What It's Like Taking the LSAT During a Pandemic

Being quarantined for the last six months has been stressful. Studying for the LSAT for six months is also stressful, so you can imagine just how not-amazing it is to experience these events simultaneously. But, I had already decided a long time ago that I did not want to take a gap year between undergrad and law school, so if I wanted to apply in January, I was going to have to take the exam some time before then. My initial plan was to take the exam in late August, so I decided to start studying in March, which was the exact same time that my school went virtual, I moved out of my apartment to live at home, and I was no longer able to work at my on-campus job. My life turned upside down in a matter of days, and I had to get started studying for an exam that would determine where my future for the next 3 years was going to be.

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With everything going remote, I decided I would save myself hundreds of dollars on a course and instead buy myself a prep book and some practice tests and self study. I went through the practice book, did all of the practice questions, took a couple tests, and was feeling pretty okay. The deadline for the August exam registration came around, and it just so happened that on that day I was planning to take a practice test. I absolutely bombed it, scored several points below my average, and was feeling pretty hopeless. I suddenly felt wildly unprepared, even though I had been studying for months. After a lot of crying and a lot of contemplation, I decided to postpone my test until October. It felt like I was letting myself down, but I knew I would be doing myself a disservice by taking it any sooner. 

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This is when grind time really began. I printed out an 8 week study schedule that coincided with my book, and I got to work. I studied almost every day for at least 2 hours. I went through the book again, this time filling up 3 notebooks with information about every section of the test. I did dozens of drills of problems from old practice tests. I took 6 practice exams over the course of 2 months. Two days before my exam, I scored the highest I ever had on a practice test. In stark contrast to August, I felt incredibly prepared and sure of myself. I had done everything I possibly could, and I did it to the best of my ability.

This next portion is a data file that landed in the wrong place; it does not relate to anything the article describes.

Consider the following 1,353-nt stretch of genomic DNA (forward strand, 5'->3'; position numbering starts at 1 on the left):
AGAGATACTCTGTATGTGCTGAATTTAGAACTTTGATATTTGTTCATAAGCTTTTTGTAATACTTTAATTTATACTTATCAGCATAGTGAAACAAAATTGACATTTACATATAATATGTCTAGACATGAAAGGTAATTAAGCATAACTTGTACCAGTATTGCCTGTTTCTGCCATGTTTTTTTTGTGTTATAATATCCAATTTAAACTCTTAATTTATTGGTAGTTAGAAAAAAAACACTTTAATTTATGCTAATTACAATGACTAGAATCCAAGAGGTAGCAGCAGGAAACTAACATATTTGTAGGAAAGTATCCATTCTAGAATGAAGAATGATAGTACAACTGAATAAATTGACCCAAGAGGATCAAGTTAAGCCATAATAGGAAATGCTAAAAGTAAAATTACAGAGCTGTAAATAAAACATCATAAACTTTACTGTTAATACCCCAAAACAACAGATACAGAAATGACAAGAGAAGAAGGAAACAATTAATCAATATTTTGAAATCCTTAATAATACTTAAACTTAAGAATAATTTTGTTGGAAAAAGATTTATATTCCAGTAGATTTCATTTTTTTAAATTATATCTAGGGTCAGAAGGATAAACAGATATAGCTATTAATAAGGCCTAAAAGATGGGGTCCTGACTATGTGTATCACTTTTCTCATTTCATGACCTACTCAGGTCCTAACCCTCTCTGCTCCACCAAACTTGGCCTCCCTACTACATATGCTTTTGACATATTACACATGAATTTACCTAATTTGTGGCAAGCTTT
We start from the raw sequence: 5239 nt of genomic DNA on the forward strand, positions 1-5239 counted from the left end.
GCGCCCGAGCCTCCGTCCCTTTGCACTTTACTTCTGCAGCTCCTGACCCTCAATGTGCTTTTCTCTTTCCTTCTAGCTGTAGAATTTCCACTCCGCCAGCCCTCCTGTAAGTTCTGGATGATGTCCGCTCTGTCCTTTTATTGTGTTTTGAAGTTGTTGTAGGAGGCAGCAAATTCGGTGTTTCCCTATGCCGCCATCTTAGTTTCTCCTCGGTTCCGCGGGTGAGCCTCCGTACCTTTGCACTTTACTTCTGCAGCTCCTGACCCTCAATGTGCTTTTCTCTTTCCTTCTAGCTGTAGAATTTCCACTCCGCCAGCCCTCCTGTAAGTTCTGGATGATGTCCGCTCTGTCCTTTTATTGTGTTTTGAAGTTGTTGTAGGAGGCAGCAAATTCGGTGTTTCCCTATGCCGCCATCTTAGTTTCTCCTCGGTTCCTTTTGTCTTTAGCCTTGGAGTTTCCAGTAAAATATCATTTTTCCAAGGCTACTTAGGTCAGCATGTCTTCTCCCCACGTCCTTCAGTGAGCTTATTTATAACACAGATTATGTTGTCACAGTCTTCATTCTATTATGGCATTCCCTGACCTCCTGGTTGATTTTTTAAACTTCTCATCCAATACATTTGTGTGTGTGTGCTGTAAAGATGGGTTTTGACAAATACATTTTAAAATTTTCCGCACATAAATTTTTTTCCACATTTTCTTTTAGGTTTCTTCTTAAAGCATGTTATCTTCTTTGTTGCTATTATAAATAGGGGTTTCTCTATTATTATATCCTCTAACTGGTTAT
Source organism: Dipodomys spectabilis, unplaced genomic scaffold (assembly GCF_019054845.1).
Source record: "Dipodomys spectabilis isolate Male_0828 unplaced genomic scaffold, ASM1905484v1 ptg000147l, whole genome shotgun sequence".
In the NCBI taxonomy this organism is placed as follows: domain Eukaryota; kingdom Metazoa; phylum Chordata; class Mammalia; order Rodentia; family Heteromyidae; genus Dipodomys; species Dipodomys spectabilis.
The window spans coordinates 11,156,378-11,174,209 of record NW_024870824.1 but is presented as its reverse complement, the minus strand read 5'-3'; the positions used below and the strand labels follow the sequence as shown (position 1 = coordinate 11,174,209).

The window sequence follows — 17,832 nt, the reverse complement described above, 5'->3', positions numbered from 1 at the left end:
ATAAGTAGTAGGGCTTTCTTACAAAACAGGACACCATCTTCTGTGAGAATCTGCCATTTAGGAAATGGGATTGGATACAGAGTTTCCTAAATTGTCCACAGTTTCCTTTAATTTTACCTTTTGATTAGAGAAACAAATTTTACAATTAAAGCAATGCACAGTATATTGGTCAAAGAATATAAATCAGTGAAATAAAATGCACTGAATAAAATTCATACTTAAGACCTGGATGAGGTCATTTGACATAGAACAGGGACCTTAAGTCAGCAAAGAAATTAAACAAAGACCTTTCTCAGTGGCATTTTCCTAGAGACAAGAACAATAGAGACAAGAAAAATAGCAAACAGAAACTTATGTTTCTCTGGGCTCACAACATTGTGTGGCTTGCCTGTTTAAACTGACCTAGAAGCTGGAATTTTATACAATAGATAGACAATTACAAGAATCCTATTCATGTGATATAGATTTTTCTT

I had finally made it to the day of my exam. I let myself relax all morning before logging on to the proctoring program. This is when everything went downhill. My exam started a half hour late because my proctor was having trouble getting me started. I was being bombarded with messages during the first section of my exam from my proctor as well. My test would glitch out in the last few seconds of each section and wouldn’t let me fill in answers for the last question or two that I had left. It then took 45 minutes to connect with my proctor to check me out of my exam. To say it was a disaster would be the understatement of my life. 


This time I didn’t feel like I let myself down, I felt defeated. The chances of me getting into law school hinged on an exam filled with technical malfunctions and unnecessary added stress to an already stressful test. It’s been a few days since the exam and it has not been easy. I am trying to understand that no standardized test is a measure of my intelligence, and doing all of this during a global pandemic is something I should be extremely proud of. Whatever the score is, I know that I am capable, I worked hard, and I can figure out my future whether or not my dream law school is a part of it.